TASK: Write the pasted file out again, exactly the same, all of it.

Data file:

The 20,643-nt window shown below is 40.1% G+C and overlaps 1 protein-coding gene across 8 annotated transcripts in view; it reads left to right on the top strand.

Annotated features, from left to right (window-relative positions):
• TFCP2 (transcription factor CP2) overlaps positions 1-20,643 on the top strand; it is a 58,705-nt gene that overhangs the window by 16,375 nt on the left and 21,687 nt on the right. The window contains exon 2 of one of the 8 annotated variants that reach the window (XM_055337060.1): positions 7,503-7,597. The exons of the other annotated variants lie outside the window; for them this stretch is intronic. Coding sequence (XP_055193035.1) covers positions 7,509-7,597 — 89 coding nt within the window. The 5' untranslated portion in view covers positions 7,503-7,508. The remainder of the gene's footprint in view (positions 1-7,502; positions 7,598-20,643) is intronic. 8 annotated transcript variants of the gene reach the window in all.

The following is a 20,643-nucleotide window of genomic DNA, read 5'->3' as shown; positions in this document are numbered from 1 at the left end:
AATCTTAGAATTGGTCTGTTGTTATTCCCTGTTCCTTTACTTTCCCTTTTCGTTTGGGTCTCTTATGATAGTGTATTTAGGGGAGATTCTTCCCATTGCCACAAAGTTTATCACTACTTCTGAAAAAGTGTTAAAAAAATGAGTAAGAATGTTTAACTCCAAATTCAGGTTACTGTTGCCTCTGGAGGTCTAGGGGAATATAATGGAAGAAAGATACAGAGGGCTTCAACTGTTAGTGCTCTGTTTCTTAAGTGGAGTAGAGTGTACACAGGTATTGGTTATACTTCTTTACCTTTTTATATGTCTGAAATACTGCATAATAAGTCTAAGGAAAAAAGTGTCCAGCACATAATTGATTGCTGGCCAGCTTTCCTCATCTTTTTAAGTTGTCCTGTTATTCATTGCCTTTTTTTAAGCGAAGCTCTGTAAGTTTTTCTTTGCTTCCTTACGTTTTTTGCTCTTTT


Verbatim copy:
The 20,643-nt window shown below is 40.1% G+C and overlaps 1 protein-coding gene across 8 annotated transcripts in view; it reads left to right on the top strand.

Annotated features, from left to right (window-relative positions):
• TFCP2 (transcription factor CP2) overlaps positions 1-20,643 on the top strand; it is a 58,705-nt gene that overhangs the window by 16,375 nt on the left and 21,687 nt on the right. The window contains exon 2 of one of the 8 annotated variants that reach the window (XM_055337060.1): positions 7,503-7,597. The exons of the other annotated variants lie outside the window; for them this stretch is intronic. Coding sequence (XP_055193035.1) covers positions 7,509-7,597 — 89 coding nt within the window. The 5' untranslated portion in view covers positions 7,503-7,508. The remainder of the gene's footprint in view (positions 1-7,502; positions 7,598-20,643) is intronic. 8 annotated transcript variants of the gene reach the window in all.

The following is a 20,643-nucleotide window of genomic DNA, read 5'->3' as shown; positions in this document are numbered from 1 at the left end:
AATCTTAGAATTGGTCTGTTGTTATTCCCTGTTCCTTTACTTTCCCTTTTCGTTTGGGTCTCTTATGATAGTGTATTTAGGGGAGATTCTTCCCATTGCCACAAAGTTTATCACTACTTCTGAAAAAGTGTTAAAAAAATGAGTAAGAATGTTTAACTCCAAATTCAGGTTACTGTTGCCTCTGGAGGTCTAGGGGAATATAATGGAAGAAAGATACAGAGGGCTTCAACTGTTAGTGCTCTGTTTCTTAAGTGGAGTAGAGTGTACACAGGTATTGGTTATACTTCTTTACCTTTTTATATGTCTGAAATACTGCATAATAAGTCTAAGGAAAAAAGTGTCCAGCACATAATTGATTGCTGGCCAGCTTTCCTCATCTTTTTAAGTTGTCCTGTTATTCATTGCCTTTTTTTAAGCGAAGCTCTGTAAGTTTTTCTTTGCTTCCTTACGTTTTTTGCTCTTTT